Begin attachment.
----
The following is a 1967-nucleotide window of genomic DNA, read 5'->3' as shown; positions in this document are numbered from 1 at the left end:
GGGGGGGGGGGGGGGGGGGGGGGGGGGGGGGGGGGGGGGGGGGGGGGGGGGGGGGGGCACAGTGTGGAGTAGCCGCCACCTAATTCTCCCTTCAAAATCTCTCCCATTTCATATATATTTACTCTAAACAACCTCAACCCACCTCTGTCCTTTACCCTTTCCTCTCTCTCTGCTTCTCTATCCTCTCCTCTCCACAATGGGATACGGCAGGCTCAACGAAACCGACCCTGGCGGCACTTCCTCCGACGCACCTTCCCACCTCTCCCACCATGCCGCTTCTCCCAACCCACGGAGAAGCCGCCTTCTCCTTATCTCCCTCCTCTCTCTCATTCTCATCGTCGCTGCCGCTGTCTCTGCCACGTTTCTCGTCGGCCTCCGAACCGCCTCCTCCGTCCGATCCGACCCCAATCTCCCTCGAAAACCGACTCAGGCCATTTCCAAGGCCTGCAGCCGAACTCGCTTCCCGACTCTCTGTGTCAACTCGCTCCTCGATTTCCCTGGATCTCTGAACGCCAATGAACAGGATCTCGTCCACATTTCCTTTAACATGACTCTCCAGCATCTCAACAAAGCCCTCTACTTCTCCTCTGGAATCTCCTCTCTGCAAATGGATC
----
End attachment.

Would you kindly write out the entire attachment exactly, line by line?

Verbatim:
The following is a 1967-nucleotide window of genomic DNA, read 5'->3' as shown; positions in this document are numbered from 1 at the left end:
GGGGGGGGGGGGGGGGGGGGGGGGGGGGGGGGGGGGGGGGGGGGGGGGGGGGGGGGGCACAGTGTGGAGTAGCCGCCACCTAATTCTCCCTTCAAAATCTCTCCCATTTCATATATATTTACTCTAAACAACCTCAACCCACCTCTGTCCTTTACCCTTTCCTCTCTCTCTGCTTCTCTATCCTCTCCTCTCCACAATGGGATACGGCAGGCTCAACGAAACCGACCCTGGCGGCACTTCCTCCGACGCACCTTCCCACCTCTCCCACCATGCCGCTTCTCCCAACCCACGGAGAAGCCGCCTTCTCCTTATCTCCCTCCTCTCTCTCATTCTCATCGTCGCTGCCGCTGTCTCTGCCACGTTTCTCGTCGGCCTCCGAACCGCCTCCTCCGTCCGATCCGACCCCAATCTCCCTCGAAAACCGACTCAGGCCATTTCCAAGGCCTGCAGCCGAACTCGCTTCCCGACTCTCTGTGTCAACTCGCTCCTCGATTTCCCTGGATCTCTGAACGCCAATGAACAGGATCTCGTCCACATTTCCTTTAACATGACTCTCCAGCATCTCAACAAAGCCCTCTACTTCTCCTCTGGAATCTCCTCTCTGCAAATGGATC